Why Do I Need A Pedal Switcher?
From what we've explained above, a pedal switcher can be the ultimate secret weapon in your setup. A feature-packed switcher can act as the centrepiece of your entire rig, letting you easily manipulate other pieces of gear in you arsenal. In a live situation, a switcher can be your best friend. If you're not particularly fond of the sounds offered by a digital multi-FX unit, but on the other hand appreciate their ease-of-use, then a switcher is the best thing.
Diving deeper into how to programme a switcher, imagine yourself in this scenario. You're playing a song that has a clean verse, with a heavy chorus that demands the use of distortion. In the verse, you want your favourite phaser and reverb pedals on to add depth and character to your sound (example 1). However, for the chorus you want to engage a thick-sounding distortion, with some overdrive and delay (example 2).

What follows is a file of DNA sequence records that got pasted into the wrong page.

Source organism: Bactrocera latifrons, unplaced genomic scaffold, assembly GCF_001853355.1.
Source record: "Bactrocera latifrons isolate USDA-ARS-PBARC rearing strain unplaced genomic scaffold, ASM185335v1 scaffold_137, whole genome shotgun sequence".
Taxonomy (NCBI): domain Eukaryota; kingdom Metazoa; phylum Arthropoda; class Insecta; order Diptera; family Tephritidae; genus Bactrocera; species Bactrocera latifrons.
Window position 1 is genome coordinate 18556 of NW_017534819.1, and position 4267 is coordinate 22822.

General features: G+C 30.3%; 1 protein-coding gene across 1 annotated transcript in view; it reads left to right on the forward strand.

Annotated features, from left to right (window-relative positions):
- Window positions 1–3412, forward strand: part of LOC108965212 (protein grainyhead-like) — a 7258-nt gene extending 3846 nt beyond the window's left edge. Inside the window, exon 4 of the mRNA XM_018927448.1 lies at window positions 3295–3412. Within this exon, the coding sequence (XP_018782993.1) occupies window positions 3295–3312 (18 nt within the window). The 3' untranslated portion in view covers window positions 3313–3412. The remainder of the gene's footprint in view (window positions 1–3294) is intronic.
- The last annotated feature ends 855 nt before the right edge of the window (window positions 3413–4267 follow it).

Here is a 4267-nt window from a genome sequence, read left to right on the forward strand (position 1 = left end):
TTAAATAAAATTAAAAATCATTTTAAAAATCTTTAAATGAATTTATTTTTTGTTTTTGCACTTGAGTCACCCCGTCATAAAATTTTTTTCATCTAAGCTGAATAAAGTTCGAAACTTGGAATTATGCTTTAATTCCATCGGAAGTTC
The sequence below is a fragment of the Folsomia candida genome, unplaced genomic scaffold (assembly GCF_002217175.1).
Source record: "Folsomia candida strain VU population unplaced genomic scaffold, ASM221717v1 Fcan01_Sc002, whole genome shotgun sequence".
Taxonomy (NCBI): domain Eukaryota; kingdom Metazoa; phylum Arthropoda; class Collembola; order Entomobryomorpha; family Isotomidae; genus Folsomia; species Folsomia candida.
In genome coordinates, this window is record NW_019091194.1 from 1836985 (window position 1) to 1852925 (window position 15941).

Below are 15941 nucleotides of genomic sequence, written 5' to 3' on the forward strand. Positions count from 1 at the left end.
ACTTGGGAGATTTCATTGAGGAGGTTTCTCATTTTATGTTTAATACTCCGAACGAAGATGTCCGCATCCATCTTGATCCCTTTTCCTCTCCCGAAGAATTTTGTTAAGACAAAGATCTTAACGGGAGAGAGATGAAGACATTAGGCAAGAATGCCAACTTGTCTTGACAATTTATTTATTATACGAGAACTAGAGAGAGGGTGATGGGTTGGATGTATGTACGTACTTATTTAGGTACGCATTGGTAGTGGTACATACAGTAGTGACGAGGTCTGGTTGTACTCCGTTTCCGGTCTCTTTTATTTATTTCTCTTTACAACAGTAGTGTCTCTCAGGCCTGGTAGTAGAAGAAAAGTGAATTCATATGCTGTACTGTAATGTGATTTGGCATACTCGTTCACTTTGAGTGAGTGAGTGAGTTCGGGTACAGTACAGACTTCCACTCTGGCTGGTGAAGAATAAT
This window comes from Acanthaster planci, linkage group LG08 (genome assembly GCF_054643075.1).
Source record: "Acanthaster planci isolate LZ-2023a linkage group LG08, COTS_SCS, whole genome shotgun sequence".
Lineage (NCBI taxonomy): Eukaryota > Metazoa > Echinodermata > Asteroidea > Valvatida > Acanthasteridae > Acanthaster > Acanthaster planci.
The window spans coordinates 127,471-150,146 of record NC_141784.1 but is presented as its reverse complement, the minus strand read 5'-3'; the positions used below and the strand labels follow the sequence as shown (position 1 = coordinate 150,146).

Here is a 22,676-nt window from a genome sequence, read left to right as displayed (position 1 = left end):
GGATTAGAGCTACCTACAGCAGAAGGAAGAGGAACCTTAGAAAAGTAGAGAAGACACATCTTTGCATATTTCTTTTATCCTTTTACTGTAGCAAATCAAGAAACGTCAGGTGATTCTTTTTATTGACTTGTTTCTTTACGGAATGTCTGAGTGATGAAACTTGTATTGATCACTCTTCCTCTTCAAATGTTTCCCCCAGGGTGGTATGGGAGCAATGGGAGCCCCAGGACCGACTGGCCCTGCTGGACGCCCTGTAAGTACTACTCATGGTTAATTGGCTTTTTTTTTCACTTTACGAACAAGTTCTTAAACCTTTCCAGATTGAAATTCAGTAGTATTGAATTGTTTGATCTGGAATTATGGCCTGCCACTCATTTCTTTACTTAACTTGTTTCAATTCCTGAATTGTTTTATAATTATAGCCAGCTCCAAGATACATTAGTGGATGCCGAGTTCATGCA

Without a switcher, that means you'd need to quickly turn off the phaser and reverb, and then immediately turn on your distortion, overdrive and delay to meet the start of the chorus section. That can be a huge pain when you just want to rock out and put on a good show. So with a switcher, all of that can be done by pressing one footswitch!
Does A Pedal Switcher Improve Your Tone?
Apart from letting you manage your pedals more easily, a switcher will also improve your tone and give you far more clarity. If you're playing through several pedals, all connected by multiple cables in one long chain, you're inevitably going to lose some high-end and overall fidelity. With all that build-up of capacitance, your sound will be duller and quieter with less sustain.